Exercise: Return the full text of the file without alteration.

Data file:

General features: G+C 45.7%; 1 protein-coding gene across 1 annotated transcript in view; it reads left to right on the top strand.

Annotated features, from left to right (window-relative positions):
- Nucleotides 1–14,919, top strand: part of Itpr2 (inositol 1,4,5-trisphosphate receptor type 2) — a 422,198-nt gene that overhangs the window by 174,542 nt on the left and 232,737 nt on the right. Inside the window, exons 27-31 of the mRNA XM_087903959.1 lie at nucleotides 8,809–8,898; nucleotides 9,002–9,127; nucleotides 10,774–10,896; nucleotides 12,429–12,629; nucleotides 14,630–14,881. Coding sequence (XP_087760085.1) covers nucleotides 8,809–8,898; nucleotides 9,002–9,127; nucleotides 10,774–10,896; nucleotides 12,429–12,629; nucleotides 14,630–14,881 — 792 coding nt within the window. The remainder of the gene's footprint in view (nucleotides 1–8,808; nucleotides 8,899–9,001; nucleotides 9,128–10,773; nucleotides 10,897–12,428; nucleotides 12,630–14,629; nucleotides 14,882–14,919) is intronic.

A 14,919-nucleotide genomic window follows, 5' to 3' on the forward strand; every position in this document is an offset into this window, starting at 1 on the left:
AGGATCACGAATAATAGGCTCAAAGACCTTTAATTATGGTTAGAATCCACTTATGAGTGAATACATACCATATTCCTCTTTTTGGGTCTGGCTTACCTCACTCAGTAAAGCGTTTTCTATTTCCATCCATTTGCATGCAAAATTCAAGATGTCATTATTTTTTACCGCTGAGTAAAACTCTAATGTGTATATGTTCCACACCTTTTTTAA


General features: G+C 45.7%; 1 protein-coding gene across 1 annotated transcript in view; it reads left to right on the top strand.

Annotated features, from left to right (window-relative positions):
- Nucleotides 1–14,919, top strand: part of Itpr2 (inositol 1,4,5-trisphosphate receptor type 2) — a 422,198-nt gene that overhangs the window by 174,542 nt on the left and 232,737 nt on the right. Inside the window, exons 27-31 of the mRNA XM_087903959.1 lie at nucleotides 8,809–8,898; nucleotides 9,002–9,127; nucleotides 10,774–10,896; nucleotides 12,429–12,629; nucleotides 14,630–14,881. Coding sequence (XP_087760085.1) covers nucleotides 8,809–8,898; nucleotides 9,002–9,127; nucleotides 10,774–10,896; nucleotides 12,429–12,629; nucleotides 14,630–14,881 — 792 coding nt within the window. The remainder of the gene's footprint in view (nucleotides 1–8,808; nucleotides 8,899–9,001; nucleotides 9,128–10,773; nucleotides 10,897–12,428; nucleotides 12,630–14,629; nucleotides 14,882–14,919) is intronic.

A 14,919-nucleotide genomic window follows, 5' to 3' on the forward strand; every position in this document is an offset into this window, starting at 1 on the left:
AGGATCACGAATAATAGGCTCAAAGACCTTTAATTATGGTTAGAATCCACTTATGAGTGAATACATACCATATTCCTCTTTTTGGGTCTGGCTTACCTCACTCAGTAAAGCGTTTTCTATTTCCATCCATTTGCATGCAAAATTCAAGATGTCATTATTTTTTACCGCTGAGTAAAACTCTAATGTGTATATGTTCCACACCTTTTTTAA